Los Angeles, despite a valiant comeback effort in Game 5 of the Western Conference Final at United Center on Saturday, will relinquish the title to either the Chicago Blackhawks or the Boston Bruins. The Kings were worthy champions in 2012, racing to a 3-0 series lead in all four series and losing only four games en route to winning the Stanley Cup for the first time in franchise history.
They found the path to a repeat much more difficult and ultimately too tall a task, but the Kings still provided an honorable title defense. Los Angeles rallied after dropping the first two games against the St. Louis Blues in the opening round, and then outlasted the San Jose Sharks in seven games in the Western Conference Semifinals.
The Blackhawks were too much for the Kings, as the Presidents’ Trophy winners moved within four victories of claiming the Cup for a second time in four seasons. Here are five reasons why the Kings won’t be repeating as champs:
1. Offensive outage
Last season the Kings struggled to score early, reunited Jeff Carter and Mike Richards before the NHL Trade Deadline and scored plenty in the postseason. After bringing everyone from the title run back, Los Angeles finished the regular season 10th in goals per game, but the old scoring troubles returned in the postseason.
The Kings averaged two-thirds of a goal per game less in the Stanley Cup Playoffs, and their 2.06 per contest is the fewest of any team that reached the second round, let alone the conference finals.
2. Road kills
The inability to score was exacerbated away from Staples Center, and the Kings won just one time in this postseason on the road. They scored only 14 times in nine road games -- 11 in eight contests before a three-goal “outburst” in Game 5 against the Blackhawks.
Los Angeles lost six times by a 2-1 score away from home, including all three games at HP Pavilion and Game 1 at United Center. It was a 180-degree turn from 2012, when the Kings won the first two games in the opponent’s building in each of the four series, and 10-1 overall on the road en route to the Cup.
3. Slow starters
In each of the three games at United Center in this series with the Blackhawks, the Kings started terribly. The earliest Los Angeles recorded a shot on goal was 6:35 into Game 2, and in both Games 1 and 5, it took the Kings more than 10 minutes.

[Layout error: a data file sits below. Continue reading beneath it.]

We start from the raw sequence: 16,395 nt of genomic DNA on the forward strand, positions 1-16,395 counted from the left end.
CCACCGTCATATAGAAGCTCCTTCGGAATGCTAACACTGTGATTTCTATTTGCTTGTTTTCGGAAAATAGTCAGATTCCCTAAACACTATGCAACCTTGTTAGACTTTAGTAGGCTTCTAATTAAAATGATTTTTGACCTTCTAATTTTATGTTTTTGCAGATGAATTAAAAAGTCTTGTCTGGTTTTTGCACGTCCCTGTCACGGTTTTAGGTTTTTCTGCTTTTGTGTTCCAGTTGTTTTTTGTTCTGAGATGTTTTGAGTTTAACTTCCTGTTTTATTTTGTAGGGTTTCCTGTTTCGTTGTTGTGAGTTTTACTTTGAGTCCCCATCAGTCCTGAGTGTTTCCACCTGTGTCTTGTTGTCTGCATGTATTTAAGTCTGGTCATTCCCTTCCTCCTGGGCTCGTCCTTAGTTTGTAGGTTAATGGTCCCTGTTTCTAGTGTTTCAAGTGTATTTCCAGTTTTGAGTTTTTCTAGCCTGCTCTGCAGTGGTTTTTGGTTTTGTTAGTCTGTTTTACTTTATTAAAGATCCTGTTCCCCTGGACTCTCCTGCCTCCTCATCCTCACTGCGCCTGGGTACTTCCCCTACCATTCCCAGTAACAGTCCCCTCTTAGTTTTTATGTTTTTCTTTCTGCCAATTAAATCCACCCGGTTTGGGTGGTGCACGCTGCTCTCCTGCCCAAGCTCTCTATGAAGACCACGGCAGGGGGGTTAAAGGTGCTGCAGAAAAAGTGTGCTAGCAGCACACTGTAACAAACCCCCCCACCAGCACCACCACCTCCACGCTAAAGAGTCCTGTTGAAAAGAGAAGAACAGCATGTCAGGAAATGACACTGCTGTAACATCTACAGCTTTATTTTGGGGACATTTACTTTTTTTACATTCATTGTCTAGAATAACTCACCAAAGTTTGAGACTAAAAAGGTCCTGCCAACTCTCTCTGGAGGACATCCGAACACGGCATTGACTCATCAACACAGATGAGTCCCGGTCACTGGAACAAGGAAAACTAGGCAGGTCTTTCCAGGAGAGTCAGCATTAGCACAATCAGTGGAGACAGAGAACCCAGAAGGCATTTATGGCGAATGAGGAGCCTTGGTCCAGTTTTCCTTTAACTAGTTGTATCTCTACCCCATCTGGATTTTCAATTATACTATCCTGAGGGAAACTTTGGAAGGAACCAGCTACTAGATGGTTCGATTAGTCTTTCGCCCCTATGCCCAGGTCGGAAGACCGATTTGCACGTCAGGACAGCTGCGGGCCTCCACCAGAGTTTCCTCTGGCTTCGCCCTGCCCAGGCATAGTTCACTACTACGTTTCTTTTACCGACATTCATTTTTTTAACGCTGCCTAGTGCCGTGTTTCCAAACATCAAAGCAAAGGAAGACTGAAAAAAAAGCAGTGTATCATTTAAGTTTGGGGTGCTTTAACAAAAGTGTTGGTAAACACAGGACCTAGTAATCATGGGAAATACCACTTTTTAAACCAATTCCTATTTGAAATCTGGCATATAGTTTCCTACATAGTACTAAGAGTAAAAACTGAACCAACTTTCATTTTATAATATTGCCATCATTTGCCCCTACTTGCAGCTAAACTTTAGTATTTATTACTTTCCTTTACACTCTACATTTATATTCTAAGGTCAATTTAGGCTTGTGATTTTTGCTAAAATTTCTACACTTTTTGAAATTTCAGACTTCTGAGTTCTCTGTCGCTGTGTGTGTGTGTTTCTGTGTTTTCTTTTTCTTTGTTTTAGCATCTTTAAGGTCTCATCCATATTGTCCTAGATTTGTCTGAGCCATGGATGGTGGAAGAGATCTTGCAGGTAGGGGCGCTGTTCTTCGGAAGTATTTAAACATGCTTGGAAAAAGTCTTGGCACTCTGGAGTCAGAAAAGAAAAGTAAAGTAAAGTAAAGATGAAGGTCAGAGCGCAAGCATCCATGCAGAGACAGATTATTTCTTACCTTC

Chicago took the lead in Games 2 and 5 before goaltender Corey Crawford had to make a save. In Game 1, the Kings took the lead with their second “shot” when Justin Williams redirected an outlet pass off his stick and past Crawford, but were outshot 17-2 in the period.
Road teams typically like to keep the home team from a fast start to the game to help dull the crowd, but that didn’t happen in any of the games in this series.
4. Speed kills
The Blues were clearly a good matchup for the Kings because they both play a similar style. Los Angeles was able to overcome San Jose, but barely. When the Kings had to face the speedy and deep Blackhawks, it proved to be a problem.
Chicago was clearly the faster team. It allowed the Blackhawks to combat the Kings’ physical style, and helped them frustrate Los Angeles by keeping the puck. The Kings were better at slowing the Blackhawks after Game 2, but they still had trouble sustaining offensive pressure in part because of Chicago’s team speed and quickness.
5. Bug catching
Los Angeles had incredible luck with injuries during the 2012 playoffs. The Kings played the same six defensemen in all 20 postseason games, and none of the key forwards missed any time (Simon Gagne was out for most of the postseason with a concussion, but the Kings weren’t expecting to have him back).
The physical play in the St. Louis and San Jose series exacted a toll this time around. Williams, Dustin Brown and Drew Doughty all confirmed to reporters after Game 5 that they were playing through injuries. Jarrett Stoll and Mike Richards both missed time with concussions. The Kings would have had their hands full with the Blackhawks at full strength, but with so many key guys nursing injuries it was a pretty implausible task considering Chicago was able to dress the same lineup save for a one-game suspension that kept defenseman Duncan Keith out of Game 4.